Ofentse Aobakwe is one of the country’s growing number of female illustrators. We spoke to the emerging artist and future shaper about her thoughts on creativity and her journey in choosing her craft.
Ofentse shared some of her favourite images and the story behind the subjects and the meaning they hold for her.
Where did your passion for illustration start and how did you learn your craft?
I recently had a conversation with a friend where I concluded that some gifts may lack a depth of feeling or a consistent passion or seem not to stem from a strong pull. Because a certain gift does not come easily or as a natural skill, there is often a strategy that develops with it.
I cannot pinpoint where my passion for this art started. It feels like something that came with me, instilled at birth and all the effects of growing up and my perspective of life are expressed this way just as all points in my lifetime that have led up to this form.
How I learned this art was through my Mom dressing me and admiring her shoe closet, my Dad taking me on trips with him to the library and sticking my sketch papers on my childhood bedroom wall. I learned through travels to the coast and inland and through taking Visual Art as a subject in high school. Most importantly I continue being consistent with learning not to be shy of starting new seasons, of the process of becoming.
Whether it be editorial photography, wardrobe styling, make-up artistry, art directing or architecture and interior design, all these things that I’m drawn to may end up illustrated on a screen or painted on paper. Art is something I am drawn to and I will always be reactive to it.
What are you drawn to document in your images?
Beauty. And it is saddening to think that in most cases that word brings with it the notion of placing it in constrained elements of features to illustrate it. I wish for beauty to define beyond what one sees and that it should extend to what one feels and hears as a reaction to what is being beheld.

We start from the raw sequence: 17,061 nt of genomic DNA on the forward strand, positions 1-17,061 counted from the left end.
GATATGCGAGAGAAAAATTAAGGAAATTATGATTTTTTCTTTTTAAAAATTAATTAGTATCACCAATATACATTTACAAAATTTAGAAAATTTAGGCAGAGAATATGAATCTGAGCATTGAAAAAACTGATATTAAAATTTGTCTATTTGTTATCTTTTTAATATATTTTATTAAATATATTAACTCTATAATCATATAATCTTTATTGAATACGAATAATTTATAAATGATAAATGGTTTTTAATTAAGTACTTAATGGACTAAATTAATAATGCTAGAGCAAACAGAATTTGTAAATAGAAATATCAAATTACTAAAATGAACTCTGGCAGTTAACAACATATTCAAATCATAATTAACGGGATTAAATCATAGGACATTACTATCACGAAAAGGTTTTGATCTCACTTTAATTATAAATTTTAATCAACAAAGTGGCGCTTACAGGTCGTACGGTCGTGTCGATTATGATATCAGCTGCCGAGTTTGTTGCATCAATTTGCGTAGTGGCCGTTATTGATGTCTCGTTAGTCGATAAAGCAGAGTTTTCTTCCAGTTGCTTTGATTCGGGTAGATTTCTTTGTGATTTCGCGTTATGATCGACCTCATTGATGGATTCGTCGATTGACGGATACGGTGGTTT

I acknowledge these reactions and end up producing a response to what I’ve seen, especially seeing by means of experience. I am drawn to the practical beauty of design, from human form and behaviours to visual production.
I tend to explain myself in my artworks at the first chance I get. My personality and interests become self-explanatory when one asks or reads about my art. My work will always be deciphered as a window into my state of mind and how this impacts the way in which I create and how I view my work’s developing effectiveness.
Viewya best describes me as a new wine with a new found peace. I found myself stumbling or rather sketching myself into a new art style and the new wine reference is to exaggerate the hard efforts of honing my skill to a point where my perfectionism would feel comfortable. A new found peace of not having to be unkind to myself about not having the most conventional art style.
Viewya best describes my never-ending wonder of architectural history and holy encounters of the humans before us and what they’ve left behind. I see myself carrying out visuals influenced in the background by the renaissance period, allowing my fantasies of middle ages flowing into modernity to flow.
Sofhar best describes my love for transparency and beauty. The name is soft and hard integrated. I’ve seen from what I find that majestic society may persuade me to see as dissonant, when dissonance to me is a unique canvas.
A lack of harmony in Sofhar with the hard brush strokes and soft blends and colours best describe making beauty out of what is unconventionally misplaced. Most importantly ensuring rich ethnicities get conventional representation in our contemporary society and beyond this time.